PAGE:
Participants Were the First to Experience Revised, Shortened Program
Jan 14, 2021 | Atlanta, GA
The fifth cohort of the Leading Women@Tech program completed the leadership development experience on January 12.
The participants were the first to partake in the program’s revised virtual, shortened development curriculum. The teachings were also streamlined to integrate storytelling, self-efficacy principles, contemplative practices, and race dialogue. The 28 participants also represented one of the program’s largest class.
With support from the Office of the President, Institute Diversity, Equity, and Inclusion (IDEI) launched the Leading Women@Tech program in 2016 to facilitate women’s professional development and academic and administrative leadership, and to build a community of leaders across the Institute who will advance a culture of inclusive excellence.
“One of the top five most valuable skills in demand in the country is leadership,” said Pearl Alexander, executive director of IDEI’s Diversity, Inclusion, and Engagement and the program’s principal director. “We’ve all seen the importance of good leadership capacity unfold over the past year of navigating unprecedented challenges. The curriculum was revised to provide emphasis on self-awareness, self-efficacy, and mindful leadership. These skills support all leaders in resiliency and effectiveness in the most difficult of times. The program will focus its efforts in 2021 on engaging the entire existing community in practice of mindful leadership, intercultural dialogue, and opportunities for mentoring.”
Guest facilitator Lani Peterson and Swami Jaya Devi Bhagavati, founder and spiritual director of Kashi Atlanta – a community yoga and service program center – led the participants through a morning of virtual experiences, including meditation and storytelling and listening exercises. Participant April Howze, director of Georgia Tech Research Institute Accounting, shared, “Because of this program, I am learning how self-efficacy works in tandem with my faith. I understand the importance of connection and that life is better in community. I’ve learned how to be more mindful; I now meditate and take daily purposeful pauses.”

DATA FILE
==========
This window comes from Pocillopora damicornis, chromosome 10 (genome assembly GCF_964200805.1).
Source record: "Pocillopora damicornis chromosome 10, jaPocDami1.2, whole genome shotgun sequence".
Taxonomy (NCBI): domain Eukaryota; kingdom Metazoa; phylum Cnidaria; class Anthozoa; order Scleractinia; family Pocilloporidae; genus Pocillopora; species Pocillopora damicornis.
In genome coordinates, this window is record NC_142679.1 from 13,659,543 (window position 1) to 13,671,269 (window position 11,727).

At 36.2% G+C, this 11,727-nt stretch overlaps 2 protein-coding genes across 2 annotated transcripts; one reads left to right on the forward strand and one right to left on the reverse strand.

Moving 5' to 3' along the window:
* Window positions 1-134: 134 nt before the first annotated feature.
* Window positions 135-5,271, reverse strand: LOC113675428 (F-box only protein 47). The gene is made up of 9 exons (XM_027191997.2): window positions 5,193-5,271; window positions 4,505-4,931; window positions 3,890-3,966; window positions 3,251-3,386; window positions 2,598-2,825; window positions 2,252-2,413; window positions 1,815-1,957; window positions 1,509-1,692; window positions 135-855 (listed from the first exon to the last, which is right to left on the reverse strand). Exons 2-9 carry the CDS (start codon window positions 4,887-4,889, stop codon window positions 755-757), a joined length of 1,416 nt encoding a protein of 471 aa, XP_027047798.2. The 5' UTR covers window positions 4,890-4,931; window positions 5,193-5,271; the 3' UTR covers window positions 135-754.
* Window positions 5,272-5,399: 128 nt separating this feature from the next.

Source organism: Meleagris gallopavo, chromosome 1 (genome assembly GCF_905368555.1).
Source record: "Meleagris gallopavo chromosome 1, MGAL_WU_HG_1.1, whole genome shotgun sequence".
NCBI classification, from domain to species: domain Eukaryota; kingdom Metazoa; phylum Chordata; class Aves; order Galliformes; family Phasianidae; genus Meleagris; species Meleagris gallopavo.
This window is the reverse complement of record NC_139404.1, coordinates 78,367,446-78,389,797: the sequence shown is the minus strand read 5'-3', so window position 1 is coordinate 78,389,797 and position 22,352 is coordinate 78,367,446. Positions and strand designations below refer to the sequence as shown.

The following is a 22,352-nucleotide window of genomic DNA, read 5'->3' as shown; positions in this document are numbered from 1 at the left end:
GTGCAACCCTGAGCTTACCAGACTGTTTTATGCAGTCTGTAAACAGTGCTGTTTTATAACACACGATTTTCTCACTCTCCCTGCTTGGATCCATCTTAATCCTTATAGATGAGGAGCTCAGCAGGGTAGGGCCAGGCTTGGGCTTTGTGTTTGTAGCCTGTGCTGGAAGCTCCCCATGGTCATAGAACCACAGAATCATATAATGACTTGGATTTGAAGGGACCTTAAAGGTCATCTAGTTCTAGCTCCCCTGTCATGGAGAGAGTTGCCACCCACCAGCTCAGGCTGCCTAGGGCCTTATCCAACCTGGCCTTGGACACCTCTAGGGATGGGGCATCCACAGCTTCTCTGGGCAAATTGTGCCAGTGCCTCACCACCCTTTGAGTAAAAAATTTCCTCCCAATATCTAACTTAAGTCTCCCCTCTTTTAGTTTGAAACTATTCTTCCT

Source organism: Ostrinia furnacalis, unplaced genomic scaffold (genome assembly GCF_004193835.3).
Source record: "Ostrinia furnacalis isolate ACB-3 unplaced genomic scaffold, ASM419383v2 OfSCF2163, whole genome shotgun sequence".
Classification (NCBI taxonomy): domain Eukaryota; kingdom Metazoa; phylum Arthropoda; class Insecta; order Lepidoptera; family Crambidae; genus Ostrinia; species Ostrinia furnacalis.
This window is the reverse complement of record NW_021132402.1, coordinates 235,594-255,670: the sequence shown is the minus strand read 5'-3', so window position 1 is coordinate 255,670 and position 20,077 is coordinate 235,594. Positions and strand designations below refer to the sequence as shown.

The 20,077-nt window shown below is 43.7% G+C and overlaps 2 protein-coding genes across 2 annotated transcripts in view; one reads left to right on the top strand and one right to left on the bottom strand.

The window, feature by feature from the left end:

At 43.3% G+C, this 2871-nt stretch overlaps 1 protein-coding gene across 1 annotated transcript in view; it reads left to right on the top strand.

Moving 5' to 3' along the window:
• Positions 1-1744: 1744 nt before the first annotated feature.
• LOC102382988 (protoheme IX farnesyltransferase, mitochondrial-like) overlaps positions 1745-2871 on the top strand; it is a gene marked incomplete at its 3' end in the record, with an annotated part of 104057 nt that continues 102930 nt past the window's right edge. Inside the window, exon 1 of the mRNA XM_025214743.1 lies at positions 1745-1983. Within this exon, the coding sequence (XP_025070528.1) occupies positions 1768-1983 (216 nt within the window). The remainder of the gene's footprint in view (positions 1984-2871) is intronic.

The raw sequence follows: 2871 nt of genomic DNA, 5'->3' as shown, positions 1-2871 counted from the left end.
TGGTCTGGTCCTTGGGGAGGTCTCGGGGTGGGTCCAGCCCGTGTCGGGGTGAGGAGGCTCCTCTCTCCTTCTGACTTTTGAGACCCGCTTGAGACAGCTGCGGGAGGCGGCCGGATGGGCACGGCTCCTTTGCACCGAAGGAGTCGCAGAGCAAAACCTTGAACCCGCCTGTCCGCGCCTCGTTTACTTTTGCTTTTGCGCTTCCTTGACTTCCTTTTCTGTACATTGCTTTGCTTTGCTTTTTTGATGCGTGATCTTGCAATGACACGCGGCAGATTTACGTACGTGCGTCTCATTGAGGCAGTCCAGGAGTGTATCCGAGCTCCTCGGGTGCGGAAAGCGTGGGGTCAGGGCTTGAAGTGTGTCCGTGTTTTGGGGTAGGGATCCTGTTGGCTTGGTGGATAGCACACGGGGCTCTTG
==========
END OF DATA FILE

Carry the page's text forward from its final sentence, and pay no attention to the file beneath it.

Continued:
Peterson, a psychotherapist, executive coach, and facilitator with expertise in storytelling as a leadership skill, guided the cohort through an exercise to practice this skill by sharing a personal leadership story that has inspired them throughout their program journey which began last September.
I am worthy; I am more than enough.
I am confident.
I am more connected.
I am confident in my voice; I will be heard.
I appreciate living in the moment.
“These reflections are powerful insights that demonstrate who the women have become and ways they will influence those around them to experience the workplace culture,” Alexander added. “We are fortunate to be able to offer this unique development opportunity for women who are already doing incredible work at Georgia Tech. As with prior cohorts, these are individuals whom we expect to continue to rise and distinguish themselves in roles at the Institute and beyond.”
The fifth cohort participants were: Meltem Alemdar, Rosa Arriaga, Yolonda Cameron, Christine Conwell, Linda Daniels, Malynda Dorsey, Caroline Dotts, Jamie Fernandes, Gina Gonzales, Erika Gravett, Joy Harris, Nasrin Hooshmand, April Howze, Susie Ivy, Daurette Joseph, Shelese Lane, Jennifer Leavey, Morgan McCombs, Sebnem Ozkan, Dori Pap, Etta Pittman, Jamie Ready, Anne Rogers, Chris Sanders, Olga Shemyakina, Iyonka Strawn-Valcy, Emily Takieddine, and Kate Williams.
For more information on the Leading Women@Tech program, visit www.diversity.gatech.edu/leadingwomenattech.